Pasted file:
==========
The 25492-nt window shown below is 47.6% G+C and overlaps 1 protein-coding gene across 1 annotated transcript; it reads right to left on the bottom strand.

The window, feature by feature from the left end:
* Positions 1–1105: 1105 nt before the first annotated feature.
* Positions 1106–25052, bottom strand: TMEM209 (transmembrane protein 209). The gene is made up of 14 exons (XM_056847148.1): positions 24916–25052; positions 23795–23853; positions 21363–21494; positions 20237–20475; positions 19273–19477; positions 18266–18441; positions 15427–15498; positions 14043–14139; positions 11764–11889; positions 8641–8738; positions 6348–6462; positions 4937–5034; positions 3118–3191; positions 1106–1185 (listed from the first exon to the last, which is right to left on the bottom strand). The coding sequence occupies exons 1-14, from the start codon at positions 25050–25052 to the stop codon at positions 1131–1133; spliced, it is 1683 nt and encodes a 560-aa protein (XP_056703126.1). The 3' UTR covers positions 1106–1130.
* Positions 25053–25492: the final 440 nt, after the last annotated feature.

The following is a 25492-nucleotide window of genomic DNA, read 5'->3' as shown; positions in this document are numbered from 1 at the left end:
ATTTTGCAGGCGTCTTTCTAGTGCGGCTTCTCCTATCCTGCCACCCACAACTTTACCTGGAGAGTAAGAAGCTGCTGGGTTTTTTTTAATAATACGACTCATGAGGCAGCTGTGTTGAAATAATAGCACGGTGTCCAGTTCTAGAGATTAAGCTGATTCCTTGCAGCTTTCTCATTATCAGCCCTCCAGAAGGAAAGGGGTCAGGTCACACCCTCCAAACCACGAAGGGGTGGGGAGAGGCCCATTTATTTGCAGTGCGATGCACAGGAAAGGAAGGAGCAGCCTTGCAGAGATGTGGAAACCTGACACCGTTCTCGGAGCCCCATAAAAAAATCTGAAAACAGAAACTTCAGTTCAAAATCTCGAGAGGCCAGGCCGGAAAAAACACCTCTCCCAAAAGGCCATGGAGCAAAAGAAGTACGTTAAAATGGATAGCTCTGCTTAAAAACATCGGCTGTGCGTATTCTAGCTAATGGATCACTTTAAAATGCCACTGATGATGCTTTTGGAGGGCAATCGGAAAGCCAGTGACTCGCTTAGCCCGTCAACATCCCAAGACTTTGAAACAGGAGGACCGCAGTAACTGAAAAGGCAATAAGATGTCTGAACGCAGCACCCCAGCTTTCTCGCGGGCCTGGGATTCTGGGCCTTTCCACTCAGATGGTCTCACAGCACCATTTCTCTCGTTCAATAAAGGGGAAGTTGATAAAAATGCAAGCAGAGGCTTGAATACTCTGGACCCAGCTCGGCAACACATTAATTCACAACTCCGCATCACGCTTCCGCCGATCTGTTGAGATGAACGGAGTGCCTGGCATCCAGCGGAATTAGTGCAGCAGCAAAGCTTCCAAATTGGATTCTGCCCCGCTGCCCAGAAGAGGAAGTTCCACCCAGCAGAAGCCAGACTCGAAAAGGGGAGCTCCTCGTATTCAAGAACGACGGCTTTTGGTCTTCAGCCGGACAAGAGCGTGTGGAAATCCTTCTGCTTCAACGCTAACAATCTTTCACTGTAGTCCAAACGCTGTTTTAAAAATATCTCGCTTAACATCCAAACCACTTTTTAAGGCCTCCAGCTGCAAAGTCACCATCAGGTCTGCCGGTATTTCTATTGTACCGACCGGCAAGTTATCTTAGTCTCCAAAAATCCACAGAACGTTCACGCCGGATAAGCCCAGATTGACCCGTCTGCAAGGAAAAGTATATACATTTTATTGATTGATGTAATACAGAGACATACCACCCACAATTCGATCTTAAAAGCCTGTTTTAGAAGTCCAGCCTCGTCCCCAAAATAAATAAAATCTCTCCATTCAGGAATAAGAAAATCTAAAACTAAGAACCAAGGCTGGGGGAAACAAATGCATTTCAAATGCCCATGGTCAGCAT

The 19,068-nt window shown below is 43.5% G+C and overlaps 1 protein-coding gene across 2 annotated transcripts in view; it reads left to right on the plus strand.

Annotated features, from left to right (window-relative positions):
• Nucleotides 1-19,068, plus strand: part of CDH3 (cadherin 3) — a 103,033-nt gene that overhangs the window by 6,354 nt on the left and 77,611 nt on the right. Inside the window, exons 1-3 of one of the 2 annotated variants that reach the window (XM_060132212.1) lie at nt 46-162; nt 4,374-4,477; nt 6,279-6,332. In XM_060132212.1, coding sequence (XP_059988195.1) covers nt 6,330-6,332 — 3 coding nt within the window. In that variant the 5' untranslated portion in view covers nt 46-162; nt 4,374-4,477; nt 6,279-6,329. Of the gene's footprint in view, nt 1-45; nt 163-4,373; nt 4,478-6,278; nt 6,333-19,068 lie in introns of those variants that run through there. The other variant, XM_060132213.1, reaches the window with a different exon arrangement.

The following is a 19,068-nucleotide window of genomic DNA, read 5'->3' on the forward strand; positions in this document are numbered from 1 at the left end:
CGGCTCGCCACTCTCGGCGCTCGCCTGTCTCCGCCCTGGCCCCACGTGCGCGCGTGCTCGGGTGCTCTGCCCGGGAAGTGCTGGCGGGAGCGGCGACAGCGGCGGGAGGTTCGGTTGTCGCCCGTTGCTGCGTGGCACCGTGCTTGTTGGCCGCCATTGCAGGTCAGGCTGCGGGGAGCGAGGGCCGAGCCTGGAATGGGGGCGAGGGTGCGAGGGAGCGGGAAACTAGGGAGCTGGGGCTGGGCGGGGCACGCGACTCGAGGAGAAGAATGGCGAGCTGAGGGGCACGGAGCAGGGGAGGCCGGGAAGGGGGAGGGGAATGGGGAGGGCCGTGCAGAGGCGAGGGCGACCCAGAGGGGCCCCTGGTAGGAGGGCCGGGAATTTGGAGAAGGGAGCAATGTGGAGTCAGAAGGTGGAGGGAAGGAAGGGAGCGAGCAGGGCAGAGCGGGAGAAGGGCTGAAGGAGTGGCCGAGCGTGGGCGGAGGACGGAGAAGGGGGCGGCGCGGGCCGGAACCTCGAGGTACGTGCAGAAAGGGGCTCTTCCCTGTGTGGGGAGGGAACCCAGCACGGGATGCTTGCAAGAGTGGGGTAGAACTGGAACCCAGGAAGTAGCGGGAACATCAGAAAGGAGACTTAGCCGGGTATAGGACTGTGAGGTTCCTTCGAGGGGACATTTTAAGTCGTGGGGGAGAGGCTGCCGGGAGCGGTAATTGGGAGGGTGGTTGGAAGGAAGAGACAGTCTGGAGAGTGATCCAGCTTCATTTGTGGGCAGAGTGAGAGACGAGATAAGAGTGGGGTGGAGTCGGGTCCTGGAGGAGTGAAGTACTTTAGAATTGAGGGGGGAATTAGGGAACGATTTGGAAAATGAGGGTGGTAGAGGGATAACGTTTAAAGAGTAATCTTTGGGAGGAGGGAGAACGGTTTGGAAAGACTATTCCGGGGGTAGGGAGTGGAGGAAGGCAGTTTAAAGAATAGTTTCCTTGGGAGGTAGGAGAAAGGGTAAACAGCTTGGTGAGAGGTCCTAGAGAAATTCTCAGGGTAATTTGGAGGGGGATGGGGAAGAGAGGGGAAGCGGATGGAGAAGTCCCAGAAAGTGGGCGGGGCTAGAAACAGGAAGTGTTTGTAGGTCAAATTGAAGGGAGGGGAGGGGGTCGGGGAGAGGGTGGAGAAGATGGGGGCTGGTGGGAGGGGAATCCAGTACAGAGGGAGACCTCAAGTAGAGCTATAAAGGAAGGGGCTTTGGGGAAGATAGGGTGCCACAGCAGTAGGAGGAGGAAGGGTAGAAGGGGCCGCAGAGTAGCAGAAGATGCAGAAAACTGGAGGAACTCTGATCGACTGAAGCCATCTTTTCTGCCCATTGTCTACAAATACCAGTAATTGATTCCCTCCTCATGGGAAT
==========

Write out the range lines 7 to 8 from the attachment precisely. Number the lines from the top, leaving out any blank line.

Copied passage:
ATTTTGCAGGCGTCTTTCTAGTGCGGCTTCTCCTATCCTGCCACCCACAACTTTACCTGGAGAGTAAGAAGCTGCTGGGTTTTTTTTAATAATACGACTCATGAGGCAGCTGTGTTGAAATAATAGCACGGTGTCCAGTTCTAGAGATTAAGCTGATTCCTTGCAGCTTTCTCATTATCAGCCCTCCAGAAGGAAAGGGGTCAGGTCACACCCTCCAAACCACGAAGGGGTGGGGAGAGGCCCATTTATTTGCAGTGCGATGCACAGGAAAGGAAGGAGCAGCCTTGCAGAGATGTGGAAACCTGACACCGTTCTCGGAGCCCCATAAAAAAATCTGAAAACAGAAACTTCAGTTCAAAATCTCGAGAGGCCAGGCCGGAAAAAACACCTCTCCCAAAAGGCCATGGAGCAAAAGAAGTACGTTAAAATGGATAGCTCTGCTTAAAAACATCGGCTGTGCGTATTCTAGCTAATGGATCACTTTAAAATGCCACTGATGATGCTTTTGGAGGGCAATCGGAAAGCCAGTGACTCGCTTAGCCCGTCAACATCCCAAGACTTTGAAACAGGAGGACCGCAGTAACTGAAAAGGCAATAAGATGTCTGAACGCAGCACCCCAGCTTTCTCGCGGGCCTGGGATTCTGGGCCTTTCCACTCAGATGGTCTCACAGCACCATTTCTCTCGTTCAATAAAGGGGAAGTTGATAAAAATGCAAGCAGAGGCTTGAATACTCTGGACCCAGCTCGGCAACACATTAATTCACAACTCCGCATCACGCTTCCGCCGATCTGTTGAGATGAACGGAGTGCCTGGCATCCAGCGGAATTAGTGCAGCAGCAAAGCTTCCAAATTGGATTCTGCCCCGCTGCCCAGAAGAGGAAGTTCCACCCAGCAGAAGCCAGACTCGAAAAGGGGAGCTCCTCGTATTCAAGAACGACGGCTTTTGGTCTTCAGCCGGACAAGAGCGTGTGGAAATCCTTCTGCTTCAACGCTAACAATCTTTCACTGTAGTCCAAACGCTGTTTTAAAAATATCTCGCTTAACATCCAAACCACTTTTTAAGGCCTCCAGCTGCAAAGTCACCATCAGGTCTGCCGGTATTTCTATTGTACCGACCGGCAAGTTATCTTAGTCTCCAAAAATCCACAGAACGTTCACGCCGGATAAGCCCAGATTGACCCGTCTGCAAGGAAAAGTATATACATTTTATTGATTGATGTAATACAGAGACATACCACCCACAATTCGATCTTAAAAGCCTGTTTTAGAAGTCCAGCCTCGTCCCCAAAATAAATAAAATCTCTCCATTCAGGAATAAGAAAATCTAAAACTAAGAACCAAGGCTGGGGGAAACAAATGCATTTCAAATGCCCATGGTCAGCAT

The 19,068-nt window shown below is 43.5% G+C and overlaps 1 protein-coding gene across 2 annotated transcripts in view; it reads left to right on the plus strand.